MLB

MLB weekend recap: Pujols hits No. 697; Zac Gallen’s streak ends; Mets-Braves NL East race stays tight

We’re working our way toward the middle of September, which means that stretch-drive baseball is in full effect. So let’s dive into what you need to know about this weekend’s MLB action. 

Highlight of the weekend: C.J. Cron goes (way, way) deep

Colorado Rockies first baseman C.J. Cron on Friday night at Coors Field against the Diamondbacks hit a home run 504 feet. Yes, 504 feet: 

That act of war, which came at the expense of Keynan Middleton, is tied for the second-longest home run ever registered by StatCast. That Toyota Tundra, which thought itself safe from such assaults deep in its left-field perch, has now been put on notice. C.J. Cron is coming for you. 

Mets and Braves joust atop NL East

Coming into Friday, the Mets had occupied first place in the National League East for almost the entire season – April 11 was the last time they weren’t at the top of the NL East heap. On Friday, however, the Mets fell to the Marlins, and the Braves bested the Mariners. Those outcomes pushed Atlanta into first place by a half-game. Then on Saturday, the Mets prevailed while the Braves lost, and that pushed the Mets back into first place. On Sunday, the Mets beat the Marlins again to take a one-game lead. Depending on how the Braves fare in Seattle later on Sunday, that New York lead will be either 1 ½ games or a half-game heading into the upcoming week. 

This is probably a sign of things to come over the next three weeks or so, as we could be in for a photo finish in the division. The stakes are very high, as the eventual NL East champ will almost certainly join the Dodgers in enjoying a first-round bye in the playoffs. The runner-up, meantime, will be forced to play a best-of-three in the opening Wild Card round. What makes all this doubly intriguing is that the Mets at one point held a 10 ½-game lead in the division. 

Pujols blasts Nos. 696 and 697

On Saturday against the Pirates, St. Louis Cardinals legendary slugger Albert Pujols hit the 696th home run of his career. Here’s a look: 

That homer pulled him into a tie with Alex Rodriguez for fourth place on the all-time home run list. However, that tie didn’t last long, as on Sunday Pujols in the ninth inning hit a go-ahead bomb to right center for career home run No. 697: 

He’s now alone in fourth place. High-level mathematics reveals that Pujols is also now just three home runs shy of 700 for his career. If he gets there, he’ll join Barry Bonds, Hank Aaron, and Babe Ruth as the only sluggers to reach that lofty threshold. 

It remains worth noting that this is no “charity” pursuit on the part of the Cardinals. Pujols has been highly productive in this, his age-42 campaign, and he’s been one of the most dangerous hitters against left-handed pitching for the first-place Cardinals. Pujols has repeatedly emphasized that this will be his final MLB season. 

Zac Gallen‘s scoreless innings streak comes to an end

Arizona Diamondbacks right-hander Zac Gallen – one of the most underrated hurlers in the game today – entered Sunday’s start against the Rockies with a scoreless innings streak of 41 ⅓ innings. He kept Colorado off the board for the first three frames on Sunday to push his streak to franchise-record territory (Brandon Webb in 2007 had held the D-Backs’ mark with a streak of 42 innings), but the Rockies pushed across three runs in the fourth to end Gallen’s run. However, it still stands as one of the longest scoreless streaks in MLB history:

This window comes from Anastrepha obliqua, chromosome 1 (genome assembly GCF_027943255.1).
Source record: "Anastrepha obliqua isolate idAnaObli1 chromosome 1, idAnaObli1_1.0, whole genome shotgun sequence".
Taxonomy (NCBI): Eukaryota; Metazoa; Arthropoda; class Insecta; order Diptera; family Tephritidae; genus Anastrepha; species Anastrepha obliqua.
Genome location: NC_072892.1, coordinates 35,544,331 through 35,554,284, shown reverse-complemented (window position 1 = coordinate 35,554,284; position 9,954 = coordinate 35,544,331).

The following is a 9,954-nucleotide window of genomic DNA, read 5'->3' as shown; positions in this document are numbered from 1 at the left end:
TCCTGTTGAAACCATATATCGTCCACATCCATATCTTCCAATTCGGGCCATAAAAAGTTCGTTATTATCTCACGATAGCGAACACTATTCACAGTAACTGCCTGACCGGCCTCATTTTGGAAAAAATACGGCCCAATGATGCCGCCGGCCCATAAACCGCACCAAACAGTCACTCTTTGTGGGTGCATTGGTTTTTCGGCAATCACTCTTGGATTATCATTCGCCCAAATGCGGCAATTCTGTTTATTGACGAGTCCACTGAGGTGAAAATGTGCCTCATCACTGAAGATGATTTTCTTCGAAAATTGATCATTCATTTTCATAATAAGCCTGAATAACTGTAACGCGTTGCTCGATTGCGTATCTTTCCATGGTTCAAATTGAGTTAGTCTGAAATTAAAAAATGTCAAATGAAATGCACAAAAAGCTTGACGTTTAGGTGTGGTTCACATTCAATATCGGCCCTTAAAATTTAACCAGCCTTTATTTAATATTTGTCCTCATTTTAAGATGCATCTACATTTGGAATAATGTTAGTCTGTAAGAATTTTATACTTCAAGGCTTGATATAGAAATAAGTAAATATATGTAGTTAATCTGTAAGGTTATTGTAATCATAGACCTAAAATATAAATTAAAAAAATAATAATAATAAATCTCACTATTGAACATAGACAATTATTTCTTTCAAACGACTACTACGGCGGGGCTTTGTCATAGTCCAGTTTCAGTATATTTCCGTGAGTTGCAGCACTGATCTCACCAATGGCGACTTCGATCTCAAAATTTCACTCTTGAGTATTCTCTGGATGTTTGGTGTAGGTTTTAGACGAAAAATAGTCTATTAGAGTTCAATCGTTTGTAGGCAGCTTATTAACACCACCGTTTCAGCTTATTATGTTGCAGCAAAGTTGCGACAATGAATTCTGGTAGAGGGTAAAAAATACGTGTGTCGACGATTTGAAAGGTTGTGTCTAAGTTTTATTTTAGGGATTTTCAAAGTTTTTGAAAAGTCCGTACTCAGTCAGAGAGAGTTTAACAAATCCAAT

Those runs on Sunday were the first that Gallen has allowed since Aug. 2 against the Guardians

Mike Trout homers in sixth straight game to set franchise record

Mike Trout remains Mike Trout. On Saturday, he homered in his sixth straight game, which was good for an Angels franchise mark: 

That homer means that Trout is just two games shy of the all-time record of eight straight games with a home run. That record is shared by Ken Griffey Jr. (1993), Don Mattingly (1987), and Dale Long (1956). Trout, who’s still very much in vintage form, entered Sunday with 34 home runs in 99 games. As usual, though, the Angels have managed irrelevancy despite the elite contributions of Trout and Shohei Ohtani

Trout had a scheduled off day on Sunday and wasn’t in the Angels’ lineup. 

On deck

Rays at Blue Jays (five games beginning on Monday): Both teams are still alive in the AL East race, and they’re almost neck-and-neck for the top wild-card position in the AL. That’s significant because the top wild-card seed earns the right to host all games of the Wild Card Series against the No. 2 wild-card team. 

White Sox at Guardians (one game on Thursday): This one’s a makeup of the Aug. 21 contest that was rained out. Yes, it’s only one game and not an actual series, but in the tight AL Central race every game matters. This contest between the first- and second-place teams could wind up mattering quite a bit. 

Twins at Guardians (five games beginning on Friday): Speaking of the tight (but roundly underwhelming) AL Central, the heretofore disappointing Twins get a chance to reassert themselves with this big five-game set against the current division leaders. This will be Minnesota’s last head-to-head encounter with the Guardians during the regular season, so they badly need to take advantage. The series features a Saturday doubleheader. 

Phillies at Braves (three games beginning on Friday): The Braves and Mets figure to be in a down-to-the-wire struggle for the NL East crown, so in that sense, every game the Braves and Mets play matters, regardless of the opponent. In this series, though, we also have the Phillies, who are trying to maintain a grip on wild-card position and make the postseason for the first time since 2011. 



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